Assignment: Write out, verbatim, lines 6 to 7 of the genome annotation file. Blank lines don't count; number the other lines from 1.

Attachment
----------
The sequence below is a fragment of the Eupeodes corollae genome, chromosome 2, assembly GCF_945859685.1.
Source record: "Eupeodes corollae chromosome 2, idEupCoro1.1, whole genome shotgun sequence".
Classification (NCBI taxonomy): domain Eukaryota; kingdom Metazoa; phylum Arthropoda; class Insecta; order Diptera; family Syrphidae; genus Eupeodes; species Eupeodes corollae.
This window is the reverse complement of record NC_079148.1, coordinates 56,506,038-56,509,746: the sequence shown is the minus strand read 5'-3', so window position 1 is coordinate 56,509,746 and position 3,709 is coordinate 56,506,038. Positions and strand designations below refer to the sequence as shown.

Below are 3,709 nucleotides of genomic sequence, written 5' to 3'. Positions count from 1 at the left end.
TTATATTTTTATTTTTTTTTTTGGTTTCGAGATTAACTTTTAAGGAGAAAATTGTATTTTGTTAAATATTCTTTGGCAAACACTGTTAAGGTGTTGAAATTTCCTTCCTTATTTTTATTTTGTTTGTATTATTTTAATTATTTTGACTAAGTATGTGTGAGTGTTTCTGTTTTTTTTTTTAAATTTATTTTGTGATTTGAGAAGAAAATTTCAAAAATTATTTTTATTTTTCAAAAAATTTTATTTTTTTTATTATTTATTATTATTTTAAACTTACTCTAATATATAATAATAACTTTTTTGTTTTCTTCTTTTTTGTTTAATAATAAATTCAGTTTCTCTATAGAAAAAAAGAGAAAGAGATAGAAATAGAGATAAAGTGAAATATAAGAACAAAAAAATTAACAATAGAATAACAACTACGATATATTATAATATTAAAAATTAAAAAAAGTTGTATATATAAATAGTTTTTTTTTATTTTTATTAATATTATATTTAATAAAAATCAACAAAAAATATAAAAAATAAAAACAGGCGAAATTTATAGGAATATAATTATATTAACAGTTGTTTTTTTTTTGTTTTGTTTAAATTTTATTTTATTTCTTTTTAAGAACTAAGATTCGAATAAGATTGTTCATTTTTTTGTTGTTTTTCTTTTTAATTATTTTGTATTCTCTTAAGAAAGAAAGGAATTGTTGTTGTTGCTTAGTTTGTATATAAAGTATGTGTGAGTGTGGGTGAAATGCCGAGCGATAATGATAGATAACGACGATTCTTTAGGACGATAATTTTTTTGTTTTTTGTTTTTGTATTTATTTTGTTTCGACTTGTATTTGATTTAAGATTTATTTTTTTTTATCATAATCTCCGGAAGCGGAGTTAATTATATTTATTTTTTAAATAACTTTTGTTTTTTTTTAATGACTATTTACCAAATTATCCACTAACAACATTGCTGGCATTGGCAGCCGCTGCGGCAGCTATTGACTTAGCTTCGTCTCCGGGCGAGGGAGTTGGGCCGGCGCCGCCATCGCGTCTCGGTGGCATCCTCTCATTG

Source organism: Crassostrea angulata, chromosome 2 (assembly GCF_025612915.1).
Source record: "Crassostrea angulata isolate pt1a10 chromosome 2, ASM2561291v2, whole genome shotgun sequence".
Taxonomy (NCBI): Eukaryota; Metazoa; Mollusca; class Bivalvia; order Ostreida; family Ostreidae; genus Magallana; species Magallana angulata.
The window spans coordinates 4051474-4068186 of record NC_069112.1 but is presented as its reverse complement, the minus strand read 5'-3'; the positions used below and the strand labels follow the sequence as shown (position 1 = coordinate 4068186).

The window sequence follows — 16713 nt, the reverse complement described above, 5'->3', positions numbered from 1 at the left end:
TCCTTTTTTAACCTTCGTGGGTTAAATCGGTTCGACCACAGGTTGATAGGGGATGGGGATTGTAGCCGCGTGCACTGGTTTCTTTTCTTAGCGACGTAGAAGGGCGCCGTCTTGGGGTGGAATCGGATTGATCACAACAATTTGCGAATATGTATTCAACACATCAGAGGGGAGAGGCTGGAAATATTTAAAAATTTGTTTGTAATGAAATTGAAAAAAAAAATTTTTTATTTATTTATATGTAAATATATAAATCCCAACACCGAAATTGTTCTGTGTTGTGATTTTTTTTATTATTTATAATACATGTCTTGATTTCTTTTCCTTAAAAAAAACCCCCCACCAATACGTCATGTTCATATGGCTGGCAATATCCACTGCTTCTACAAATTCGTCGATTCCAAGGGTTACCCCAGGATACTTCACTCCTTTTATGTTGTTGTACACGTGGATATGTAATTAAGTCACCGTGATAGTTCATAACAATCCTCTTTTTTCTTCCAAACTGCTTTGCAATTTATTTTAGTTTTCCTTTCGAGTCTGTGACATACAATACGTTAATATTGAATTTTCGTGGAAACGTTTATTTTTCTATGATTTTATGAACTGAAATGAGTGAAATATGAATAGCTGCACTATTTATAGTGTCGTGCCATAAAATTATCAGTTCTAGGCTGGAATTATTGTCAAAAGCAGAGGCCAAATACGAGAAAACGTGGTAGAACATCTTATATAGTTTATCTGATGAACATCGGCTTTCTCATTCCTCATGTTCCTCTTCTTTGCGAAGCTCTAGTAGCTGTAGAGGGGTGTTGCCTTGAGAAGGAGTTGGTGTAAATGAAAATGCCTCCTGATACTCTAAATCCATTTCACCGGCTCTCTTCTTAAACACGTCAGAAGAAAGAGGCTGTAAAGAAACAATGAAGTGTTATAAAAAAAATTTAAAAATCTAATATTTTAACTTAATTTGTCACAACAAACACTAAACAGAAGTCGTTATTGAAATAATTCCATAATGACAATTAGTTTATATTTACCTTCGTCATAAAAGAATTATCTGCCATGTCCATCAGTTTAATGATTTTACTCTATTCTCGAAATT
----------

TTATATTTTTATTTTTTTTTTTGGTTTCGAGATTAACTTTTAAGGAGAAAATTGTATTTTGTTAAATATTCTTTGGCAAACACTGTTAAGGTGTTGAAATTTCCTTCCTTATTTTTATTTTGTTTGTATTATTTTAATTATTTTGACTAAGTATGTGTGAGTGTTTCTGTTTTTTTTTTTAAATTTATTTTGTGATTTGAGAAGAAAATTTCAAAAATTATTTTTATTTTTCAAAAAATTTTATTTTTTTTATTATTTATTATTATTTTAAACTTACTCTAATATATAATAATAACTTTTTTGTTTTCTTCTTTTTTGTTTAATAATAAATTCAGTTTCTCTATAGAAAAAAAGAGAAAGAGATAGAAATAGAGATAAAGTGAAATATAAGAACAAAAAAATTAACAATAGAATAACAACTACGATATATTATAATATTAAAAATTAAAAAAAGTTGTATATATAAATAGTTTTTTTTTATTTTTATTAATATTATATTTAATAAAAATCAACAAAAAATATAAAAAATAAAAACAGGCGAAATTTATAGGAATATAATTATATTAACAGTTGTTTTTTTTTTGTTTTGTTTAAATTTTATTTTATTTCTTTTTAAGAACTAAGATTCGAATAAGATTGTTCATTTTTTTGTTGTTTTTCTTTTTAATTATTTTGTATTCTCTTAAGAAAGAAAGGAATTGTTGTTGTTGCTTAGTTTGTATATAAAGTATGTGTGAGTGTGGGTGAAATGCCGAGCGATAATGATAGATAACGACGATTCTTTAGGACGATAATTTTTTTGTTTTTTGTTTTTGTATTTATTTTGTTTCGACTTGTATTTGATTTAAGATTTATTTTTTTTTATCATAATCTCCGGAAGCGGAGTTAATTATATTTATTTTTTAAATAACTTTTGTTTTTTTTTAATGACTATTTACCAAATTATCCACTAACAACATTGCTGGCATTGGCAGCCGCTGCGGCAGCTATTGACTTAGCTTCGTCTCCGGGCGAGGGAGTTGGGCCGGCGCCGCCATCGCGTCTCGGTGGCATCCTCTCATTG

Source organism: Crassostrea angulata, chromosome 2 (assembly GCF_025612915.1).